BASc; MSc; PhD (Toronto)
Computer Science and Engineering, Faculty of Science and Engineering
Director, Center for Vision Research and Canada Research Chair, Computational Vision and Professor
In 1980, Tsotsos founded the computer vision research group at the University of Toronto and soon afterwards the Technical Report series "Research in Biological and Computational Vision". In 1985, he was appointed a Fellow in the Artificial Intelligence and Robotics Program of the Canadian Institute for Advanced Research. In November of 1990, he was named the Canadian Pacific (Unitel) Fellow of the Canadian Institute for Advanced Research. His two 5-year terms as CIAR Fellow recognized his work on the computational complexity of biological visual perception, the development of an accompanying theory of visual attention that makes strong predictions about the psychophysics and neurobiology of human and primate perception, and the practical application of this work in the development of PLAYBOT, a visually-guided robot to assist physically disabled children in play.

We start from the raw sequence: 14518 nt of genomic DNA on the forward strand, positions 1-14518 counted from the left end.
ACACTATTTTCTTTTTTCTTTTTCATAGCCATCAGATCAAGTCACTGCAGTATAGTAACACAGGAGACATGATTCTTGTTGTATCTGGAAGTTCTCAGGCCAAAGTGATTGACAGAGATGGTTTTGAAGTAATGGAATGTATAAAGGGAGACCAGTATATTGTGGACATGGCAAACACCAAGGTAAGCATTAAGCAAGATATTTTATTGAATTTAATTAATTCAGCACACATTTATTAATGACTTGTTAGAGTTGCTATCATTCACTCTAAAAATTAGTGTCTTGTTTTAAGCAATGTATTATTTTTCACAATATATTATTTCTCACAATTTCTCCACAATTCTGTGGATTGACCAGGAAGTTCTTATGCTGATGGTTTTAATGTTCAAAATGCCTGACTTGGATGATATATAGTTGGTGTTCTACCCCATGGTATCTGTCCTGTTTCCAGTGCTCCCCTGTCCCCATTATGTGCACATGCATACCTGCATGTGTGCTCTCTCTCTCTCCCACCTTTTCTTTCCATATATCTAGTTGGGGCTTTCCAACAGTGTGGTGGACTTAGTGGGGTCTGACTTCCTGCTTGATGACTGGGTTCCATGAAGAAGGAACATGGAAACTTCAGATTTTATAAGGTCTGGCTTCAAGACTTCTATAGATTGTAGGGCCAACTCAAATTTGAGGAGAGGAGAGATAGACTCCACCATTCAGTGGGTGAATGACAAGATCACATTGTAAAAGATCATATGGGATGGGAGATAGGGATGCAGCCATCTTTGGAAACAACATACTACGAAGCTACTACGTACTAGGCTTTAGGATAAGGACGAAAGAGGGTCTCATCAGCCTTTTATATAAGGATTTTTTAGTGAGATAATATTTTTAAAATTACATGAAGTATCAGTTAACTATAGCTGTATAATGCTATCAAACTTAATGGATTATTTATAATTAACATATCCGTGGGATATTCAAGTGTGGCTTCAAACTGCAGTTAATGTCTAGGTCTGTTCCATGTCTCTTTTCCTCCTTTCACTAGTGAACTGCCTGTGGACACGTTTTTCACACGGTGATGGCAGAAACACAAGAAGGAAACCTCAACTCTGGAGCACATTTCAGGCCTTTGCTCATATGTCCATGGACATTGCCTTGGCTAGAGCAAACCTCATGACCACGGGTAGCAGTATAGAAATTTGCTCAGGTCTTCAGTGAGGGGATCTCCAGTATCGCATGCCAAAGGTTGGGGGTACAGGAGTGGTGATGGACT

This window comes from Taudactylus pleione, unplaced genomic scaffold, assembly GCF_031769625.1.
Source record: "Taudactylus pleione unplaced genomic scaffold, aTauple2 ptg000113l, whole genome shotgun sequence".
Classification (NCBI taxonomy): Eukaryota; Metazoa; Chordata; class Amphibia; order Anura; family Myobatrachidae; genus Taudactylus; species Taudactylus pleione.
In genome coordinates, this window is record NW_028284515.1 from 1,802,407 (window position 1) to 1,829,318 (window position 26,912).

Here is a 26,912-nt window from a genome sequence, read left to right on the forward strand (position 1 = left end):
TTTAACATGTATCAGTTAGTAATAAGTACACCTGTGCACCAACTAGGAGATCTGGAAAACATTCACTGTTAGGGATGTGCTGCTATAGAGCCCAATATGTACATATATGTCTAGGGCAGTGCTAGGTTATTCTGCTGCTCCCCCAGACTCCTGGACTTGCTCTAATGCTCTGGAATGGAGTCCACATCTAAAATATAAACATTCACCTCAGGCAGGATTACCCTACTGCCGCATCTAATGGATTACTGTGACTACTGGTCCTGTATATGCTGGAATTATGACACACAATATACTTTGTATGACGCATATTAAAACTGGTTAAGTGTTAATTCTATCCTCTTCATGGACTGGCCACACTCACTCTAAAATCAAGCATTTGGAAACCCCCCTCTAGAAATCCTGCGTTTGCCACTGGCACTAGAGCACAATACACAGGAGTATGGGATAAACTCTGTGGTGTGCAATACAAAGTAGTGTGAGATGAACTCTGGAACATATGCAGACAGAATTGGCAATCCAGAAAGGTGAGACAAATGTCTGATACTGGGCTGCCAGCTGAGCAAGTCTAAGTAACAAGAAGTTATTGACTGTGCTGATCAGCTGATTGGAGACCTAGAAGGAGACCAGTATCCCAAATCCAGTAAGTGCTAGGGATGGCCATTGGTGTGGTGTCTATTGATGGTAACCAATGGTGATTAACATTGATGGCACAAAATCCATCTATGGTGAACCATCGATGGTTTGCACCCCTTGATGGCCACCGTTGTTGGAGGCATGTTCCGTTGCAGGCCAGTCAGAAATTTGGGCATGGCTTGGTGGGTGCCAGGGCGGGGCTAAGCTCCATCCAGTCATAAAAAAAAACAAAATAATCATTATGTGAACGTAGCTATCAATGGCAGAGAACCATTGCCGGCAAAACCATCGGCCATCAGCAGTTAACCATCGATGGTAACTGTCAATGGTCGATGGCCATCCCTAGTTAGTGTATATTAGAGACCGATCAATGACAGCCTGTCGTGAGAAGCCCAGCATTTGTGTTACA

Tsotsos has also looked for ways to model human mechanisms of visual motion in machines. Integrating the fields of visual psychology, computer vision, robotics, and visual neuroscience, he is developing robotic wheelchairs for the disabled that can be controlled by vision. In 2006, Tsotsos and a team of researchers uncovered new evidence that the brain cleans up images for us by suppressing certain visual areas. The study, which used MEG (magnetoencephalography), a technique that measures changes in magnetic fields in the brain, showed that within fractions of a second, this target becomes surrounded by a suppressive zone in the visual cortex. This proves a theory first put forth by Tsotsos in 1990 called the “ST” or “selective tuning” model of visual attention. Previous experiments have demonstrated the theory measuring human’s visual behavior; this new set of experiments is the first to show neurophysiological changes in the brain for such images that are consistent with the theory. Scientists previously believed that the brain worked in a simple hierarchical manner, with the visual cortex giving preferential treatment to the most relevant visual task.